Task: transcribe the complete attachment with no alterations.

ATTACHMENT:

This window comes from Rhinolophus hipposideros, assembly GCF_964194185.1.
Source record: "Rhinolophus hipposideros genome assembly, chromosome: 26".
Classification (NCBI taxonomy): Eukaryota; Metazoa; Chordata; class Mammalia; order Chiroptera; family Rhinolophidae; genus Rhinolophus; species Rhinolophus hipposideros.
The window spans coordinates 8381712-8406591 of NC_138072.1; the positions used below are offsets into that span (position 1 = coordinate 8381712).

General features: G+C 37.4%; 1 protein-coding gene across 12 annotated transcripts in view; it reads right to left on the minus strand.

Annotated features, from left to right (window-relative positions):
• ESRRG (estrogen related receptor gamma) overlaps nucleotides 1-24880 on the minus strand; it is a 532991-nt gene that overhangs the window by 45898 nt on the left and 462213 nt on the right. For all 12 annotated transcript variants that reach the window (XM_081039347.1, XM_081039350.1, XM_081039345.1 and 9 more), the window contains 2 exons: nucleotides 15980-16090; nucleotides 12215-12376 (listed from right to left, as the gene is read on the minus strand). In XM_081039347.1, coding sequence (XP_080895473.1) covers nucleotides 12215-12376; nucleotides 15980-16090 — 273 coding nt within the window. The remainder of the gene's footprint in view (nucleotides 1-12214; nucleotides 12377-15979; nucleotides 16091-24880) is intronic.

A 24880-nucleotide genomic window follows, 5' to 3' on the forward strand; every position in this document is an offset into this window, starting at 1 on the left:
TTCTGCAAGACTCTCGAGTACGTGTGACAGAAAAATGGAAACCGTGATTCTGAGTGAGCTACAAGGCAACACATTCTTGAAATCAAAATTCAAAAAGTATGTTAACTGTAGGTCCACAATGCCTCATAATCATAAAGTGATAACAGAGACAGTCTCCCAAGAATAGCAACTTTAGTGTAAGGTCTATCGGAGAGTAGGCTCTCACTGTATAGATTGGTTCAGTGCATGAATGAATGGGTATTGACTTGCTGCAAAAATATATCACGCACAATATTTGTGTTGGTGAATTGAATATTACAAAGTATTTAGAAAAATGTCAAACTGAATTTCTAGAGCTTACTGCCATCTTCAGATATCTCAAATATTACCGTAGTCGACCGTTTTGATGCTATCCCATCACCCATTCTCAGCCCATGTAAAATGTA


This window comes from Rhinolophus hipposideros, assembly GCF_964194185.1.
Source record: "Rhinolophus hipposideros genome assembly, chromosome: 26".
Classification (NCBI taxonomy): Eukaryota; Metazoa; Chordata; class Mammalia; order Chiroptera; family Rhinolophidae; genus Rhinolophus; species Rhinolophus hipposideros.
The window spans coordinates 8381712-8406591 of NC_138072.1; the positions used below are offsets into that span (position 1 = coordinate 8381712).

General features: G+C 37.4%; 1 protein-coding gene across 12 annotated transcripts in view; it reads right to left on the minus strand.

Annotated features, from left to right (window-relative positions):
• ESRRG (estrogen related receptor gamma) overlaps nucleotides 1-24880 on the minus strand; it is a 532991-nt gene that overhangs the window by 45898 nt on the left and 462213 nt on the right. For all 12 annotated transcript variants that reach the window (XM_081039347.1, XM_081039350.1, XM_081039345.1 and 9 more), the window contains 2 exons: nucleotides 15980-16090; nucleotides 12215-12376 (listed from right to left, as the gene is read on the minus strand). In XM_081039347.1, coding sequence (XP_080895473.1) covers nucleotides 12215-12376; nucleotides 15980-16090 — 273 coding nt within the window. The remainder of the gene's footprint in view (nucleotides 1-12214; nucleotides 12377-15979; nucleotides 16091-24880) is intronic.

A 24880-nucleotide genomic window follows, 5' to 3' on the forward strand; every position in this document is an offset into this window, starting at 1 on the left:
TTCTGCAAGACTCTCGAGTACGTGTGACAGAAAAATGGAAACCGTGATTCTGAGTGAGCTACAAGGCAACACATTCTTGAAATCAAAATTCAAAAAGTATGTTAACTGTAGGTCCACAATGCCTCATAATCATAAAGTGATAACAGAGACAGTCTCCCAAGAATAGCAACTTTAGTGTAAGGTCTATCGGAGAGTAGGCTCTCACTGTATAGATTGGTTCAGTGCATGAATGAATGGGTATTGACTTGCTGCAAAAATATATCACGCACAATATTTGTGTTGGTGAATTGAATATTACAAAGTATTTAGAAAAATGTCAAACTGAATTTCTAGAGCTTACTGCCATCTTCAGATATCTCAAATATTACCGTAGTCGACCGTTTTGATGCTATCCCATCACCCATTCTCAGCCCATGTAAAATGTA